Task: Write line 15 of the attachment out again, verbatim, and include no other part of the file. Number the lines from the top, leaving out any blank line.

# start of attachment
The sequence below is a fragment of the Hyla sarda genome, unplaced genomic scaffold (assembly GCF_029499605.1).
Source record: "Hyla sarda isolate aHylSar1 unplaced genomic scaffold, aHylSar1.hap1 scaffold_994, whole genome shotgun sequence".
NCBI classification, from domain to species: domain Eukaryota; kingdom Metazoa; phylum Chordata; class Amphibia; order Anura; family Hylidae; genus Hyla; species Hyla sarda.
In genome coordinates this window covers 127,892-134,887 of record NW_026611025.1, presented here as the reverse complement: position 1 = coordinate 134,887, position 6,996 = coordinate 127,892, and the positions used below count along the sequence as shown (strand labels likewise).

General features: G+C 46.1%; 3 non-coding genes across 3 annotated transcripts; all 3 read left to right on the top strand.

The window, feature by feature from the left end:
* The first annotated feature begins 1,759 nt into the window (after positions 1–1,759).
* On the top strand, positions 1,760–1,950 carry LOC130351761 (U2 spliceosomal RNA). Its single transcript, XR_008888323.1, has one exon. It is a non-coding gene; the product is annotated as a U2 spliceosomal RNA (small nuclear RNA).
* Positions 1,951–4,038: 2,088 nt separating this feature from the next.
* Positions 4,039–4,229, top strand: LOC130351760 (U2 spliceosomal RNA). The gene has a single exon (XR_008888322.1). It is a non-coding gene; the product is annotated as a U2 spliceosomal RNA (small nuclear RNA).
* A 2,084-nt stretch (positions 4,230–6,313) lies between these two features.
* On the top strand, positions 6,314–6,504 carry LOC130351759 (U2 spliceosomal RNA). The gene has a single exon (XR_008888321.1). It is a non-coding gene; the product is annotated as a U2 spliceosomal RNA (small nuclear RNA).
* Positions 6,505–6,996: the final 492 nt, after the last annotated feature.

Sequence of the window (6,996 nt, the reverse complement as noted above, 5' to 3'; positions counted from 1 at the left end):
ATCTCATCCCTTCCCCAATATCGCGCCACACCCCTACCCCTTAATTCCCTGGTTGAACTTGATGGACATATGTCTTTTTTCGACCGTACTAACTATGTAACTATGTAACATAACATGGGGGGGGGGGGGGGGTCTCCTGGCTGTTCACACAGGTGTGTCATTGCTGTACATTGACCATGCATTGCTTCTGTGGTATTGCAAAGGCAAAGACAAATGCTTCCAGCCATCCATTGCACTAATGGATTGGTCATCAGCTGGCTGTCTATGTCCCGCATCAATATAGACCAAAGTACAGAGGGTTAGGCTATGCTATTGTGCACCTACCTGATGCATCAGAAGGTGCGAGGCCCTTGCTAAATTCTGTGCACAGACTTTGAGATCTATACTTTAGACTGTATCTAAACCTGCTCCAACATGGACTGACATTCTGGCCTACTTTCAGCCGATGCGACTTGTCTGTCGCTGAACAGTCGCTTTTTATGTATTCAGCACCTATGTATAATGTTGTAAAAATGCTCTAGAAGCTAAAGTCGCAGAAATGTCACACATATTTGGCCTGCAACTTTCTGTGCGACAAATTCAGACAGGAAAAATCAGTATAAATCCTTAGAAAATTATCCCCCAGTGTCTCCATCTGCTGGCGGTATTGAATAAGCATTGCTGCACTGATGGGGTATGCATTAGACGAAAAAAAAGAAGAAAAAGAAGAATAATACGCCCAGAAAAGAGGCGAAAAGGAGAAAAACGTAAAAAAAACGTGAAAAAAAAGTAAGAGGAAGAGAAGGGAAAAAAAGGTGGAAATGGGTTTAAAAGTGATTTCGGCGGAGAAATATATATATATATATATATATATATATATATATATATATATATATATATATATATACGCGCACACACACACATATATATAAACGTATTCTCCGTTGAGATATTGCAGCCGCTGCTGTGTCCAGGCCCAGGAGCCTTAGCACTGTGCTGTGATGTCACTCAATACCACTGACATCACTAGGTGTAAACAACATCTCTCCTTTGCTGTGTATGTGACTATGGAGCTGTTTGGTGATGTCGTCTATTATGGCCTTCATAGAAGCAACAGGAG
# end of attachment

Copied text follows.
ATCTCATCCCTTCCCCAATATCGCGCCACACCCCTACCCCTTAATTCCCTGGTTGAACTTGATGGACATATGTCTTTTTTCGACCGTACTAACTATGTAACTATGTAACATAACATGGGGGGGGGGGGGGGGTCTCCTGGCTGTTCACACAGGTGTGTCATTGCTGTACATTGACCATGCATTGCTTCTGTGGTATTGCAAAGGCAAAGACAAATGCTTCCAGCCATCCATTGCACTAATGGATTGGTCATCAGCTGGCTGTCTATGTCCCGCATCAATATAGACCAAAGTACAGAGGGTTAGGCTATGCTATTGTGCACCTACCTGATGCATCAGAAGGTGCGAGGCCCTTGCTAAATTCTGTGCACAGACTTTGAGATCTATACTTTAGACTGTATCTAAACCTGCTCCAACATGGACTGACATTCTGGCCTACTTTCAGCCGATGCGACTTGTCTGTCGCTGAACAGTCGCTTTTTATGTATTCAGCACCTATGTATAATGTTGTAAAAATGCTCTAGAAGCTAAAGTCGCAGAAATGTCACACATATTTGGCCTGCAACTTTCTGTGCGACAAATTCAGACAGGAAAAATCAGTATAAATCCTTAGAAAATTATCCCCCAGTGTCTCCATCTGCTGGCGGTATTGAATAAGCATTGCTGCACTGATGGGGTATGCATTAGACGAAAAAAAAGAAGAAAAAGAAGAATAATACGCCCAGAAAAGAGGCGAAAAGGAGAAAAACGTAAAAAAAACGTGAAAAAAAAGTAAGAGGAAGAGAAGGGAAAAAAAGGTGGAAATGGGTTTAAAAGTGATTTCGGCGGAGAAATATATATATATATATATATATATATATATATATATATATATATATATATATATATACGCGCACACACACACATATATATAAACGTATTCTCCGTTGAGATATTGCAGCCGCTGCTGTGTCCAGGCCCAGGAGCCTTAGCACTGTGCTGTGATGTCACTCAATACCACTGACATCACTAGGTGTAAACAACATCTCTCCTTTGCTGTGTATGTGACTATGGAGCTGTTTGGTGATGTCGTCTATTATGGCCTTCATAGAAGCAACAGGAG